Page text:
Sewing A Shirred Bakerloo Dress with Sharlene
Hi everyone! It's Sharlene and I have an exciting tutorial for you this weekend- how to add shirring to a bodice, and for this example I have used the Nina Lee Bakerloo Dress.
This make is inspired by a dress that Steph shared with me. It was a floral print fabric, with a shirred bodice, statement collar and big sleeves. The Bakerloo pattern was the perfect starting point and the Delicate Flowers Viscose Crepe was the perfect fabric! This fabric is light enough for the shirring to work, and the crepe texture will work well for getting a crisp press of the collar. The fabric features a small ditsy floral print with lilac, pink and yellow blossoms.
I have made a kids shirred sundress before, so had a rough idea of the measurements/calculations needed to adjust the bodice. For a shirred sundress, you need to multiply your bust measurement by 1.75 and divide this by 2 to get the width of your 2 rectangles. When multiplying my bust and waist measurement by 1.75, I worked out that I needed to split the front and back bodice piece into 5 sections and add 3.5cm in between each section. This brought the width of the bodice to the same size as the skirt piece, which eliminated the need to gather the skirt when attaching it, it could just be sewn to the end of the bodice and the shirring would gather it in. I also removed the bust darts when I split the pattern pieces as they would not be needed.
When making these adjustments to the pattern make sure to remove the seam allowance first and don't include this in your measurements. I usually just mark the seam allowance on my pattern. Once everything has been spread out you need to ‘true’ all the curves, or smooth them out.
A key point to remember here is that the finished bodice will be stretchy, so if your measurements or calculations are a little off, or you round up or down a little to make things easier you will not notice it in the end garment.
I started the shirring 2.5cm from the bottom of the bodice pieces, leaving 1.5cm seam allowance and extra 1cm above the waist seam. When using shirring elastic you have 2 options for winding it onto the bobbin. You can either wind it by hand, applying a little tension while doing so but not over stretching it, or you can wind it by machine. I have always preferred winding by hand, but everyone (and every sewing machine) is different so try both ways and see what works best for you. I also like to fill a few bobbins at the start as you will go through it quicker than normal thread, and it will save time when you are in the ‘shirring zone’. I used 5 bobbins in total for this project.
When you insert the bobbin into your machine you may need to play about with the tension of the bobbin case a bit. Sometimes it needs loosened to allow the thicker elastic to move through it. Check your manual if you are not sure how to do this, as all machines are different. Just remember to revert back to the original tension settings when you are finished with the shirring elastic.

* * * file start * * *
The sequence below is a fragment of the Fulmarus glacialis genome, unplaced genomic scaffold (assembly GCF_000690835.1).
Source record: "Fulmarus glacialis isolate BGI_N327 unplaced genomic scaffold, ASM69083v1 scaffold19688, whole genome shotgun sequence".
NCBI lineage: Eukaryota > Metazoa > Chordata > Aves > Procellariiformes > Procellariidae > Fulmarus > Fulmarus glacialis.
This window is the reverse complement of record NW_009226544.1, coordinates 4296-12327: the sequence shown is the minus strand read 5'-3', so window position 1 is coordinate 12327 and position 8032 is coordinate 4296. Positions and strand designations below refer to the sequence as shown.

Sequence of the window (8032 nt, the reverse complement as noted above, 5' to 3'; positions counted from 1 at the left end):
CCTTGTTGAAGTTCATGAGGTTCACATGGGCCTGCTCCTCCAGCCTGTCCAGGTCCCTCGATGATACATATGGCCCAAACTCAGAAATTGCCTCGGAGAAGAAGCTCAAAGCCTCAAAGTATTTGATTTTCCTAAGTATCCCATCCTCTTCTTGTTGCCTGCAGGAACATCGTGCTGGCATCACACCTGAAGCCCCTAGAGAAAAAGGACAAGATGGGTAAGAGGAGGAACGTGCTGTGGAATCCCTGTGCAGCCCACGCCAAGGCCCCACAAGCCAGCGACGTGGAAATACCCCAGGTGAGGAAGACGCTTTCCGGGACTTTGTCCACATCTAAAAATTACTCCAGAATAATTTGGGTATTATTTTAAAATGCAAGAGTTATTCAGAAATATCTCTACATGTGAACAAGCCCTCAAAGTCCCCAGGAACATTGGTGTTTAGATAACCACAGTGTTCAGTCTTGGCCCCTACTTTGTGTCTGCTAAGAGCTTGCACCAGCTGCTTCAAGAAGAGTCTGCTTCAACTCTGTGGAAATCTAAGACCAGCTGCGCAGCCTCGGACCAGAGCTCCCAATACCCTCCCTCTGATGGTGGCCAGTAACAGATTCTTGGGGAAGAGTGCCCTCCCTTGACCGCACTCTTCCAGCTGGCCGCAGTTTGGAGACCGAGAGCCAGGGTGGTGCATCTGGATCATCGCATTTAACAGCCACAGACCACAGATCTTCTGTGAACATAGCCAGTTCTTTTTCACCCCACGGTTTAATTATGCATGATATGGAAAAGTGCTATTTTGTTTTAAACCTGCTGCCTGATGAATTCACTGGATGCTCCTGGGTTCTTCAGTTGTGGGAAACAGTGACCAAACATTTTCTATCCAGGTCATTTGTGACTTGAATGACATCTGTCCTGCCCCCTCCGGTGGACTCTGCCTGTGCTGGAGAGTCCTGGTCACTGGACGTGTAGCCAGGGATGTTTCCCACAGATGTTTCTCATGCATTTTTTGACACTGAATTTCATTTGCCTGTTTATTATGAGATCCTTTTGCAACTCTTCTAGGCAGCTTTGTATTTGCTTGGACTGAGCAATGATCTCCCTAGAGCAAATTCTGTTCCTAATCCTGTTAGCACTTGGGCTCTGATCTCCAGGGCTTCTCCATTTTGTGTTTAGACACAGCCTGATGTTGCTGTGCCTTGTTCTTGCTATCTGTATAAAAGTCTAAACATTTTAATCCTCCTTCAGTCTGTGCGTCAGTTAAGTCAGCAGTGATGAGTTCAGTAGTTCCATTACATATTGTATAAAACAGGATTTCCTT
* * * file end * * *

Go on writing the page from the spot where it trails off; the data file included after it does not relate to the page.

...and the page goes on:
You will want to use a longer stitch length when shirring, around 3.5. Backstitch at the beginning of the line of shirring and stretch the fabric out as you are going to distribute the tension in the elastic thread evenly. I used my quilting guide to space the shirring lines by 2cm. Once you have finished shirring hold your iron over the fabric and apply some steam if it is looking a little loose.
The key to shirring is getting the tension right and using a lightweight fabric. A heavier fabric will not pull in as much as a viscose or satin and you will not have the same effect. Take your time at the start to make sure everything is right as it will save you time in the long run.
After I had shirred the bodice I constructed the garment as instructed. I added a lace trim to the collar instead of a fabric ruffle to break up the fabric, otherwise I think the collar would have been lost. I love the contrast of the plain collar, lace trim and shirred bodice, it is a nice play with textures. I left out the sleeve facing and elastic and shirred the cuffs of the sleeves as I felt this tied in with the garment. I finished the hem with a rolled edge on my new overlocker and love the effect on this lightweight fabric.
A concern I had when planning this make was how I would attach the shirred bodice to the sleeves and collar. I had fusible bias tape on had in case I needed to use it to stabilise these area's however I did not use it in the end. When the sleeve and collar were pinned in place it provided enough support for the stretchy bodice.
I lengthened the skirt pattern piece by 25cm to have a longer midi length, I feel it suits the style of dress better. And I love it paired with a pair of black boots, and have already braved bare legs in it.
The only area I am not completely happy with is the back opening. I couldn’t eliminate this closure as I needed the room to get it over my head, but the shirring elastic pulls it into a circle shape. I think adding a few more buttons and stabilising the seam with interfacing could get rid of this issue, although it is at the back and my hair covers it, so I don't usually see it!
I am super happy with this dress though, it's a classic style that I will be able to dress up or down and pull out year after year. The shirred bodice makes it extremely comfortable too.
I hope you have enjoyed this blog. If you have any questions please reach out to me on my Instagram @sosewdressmaking.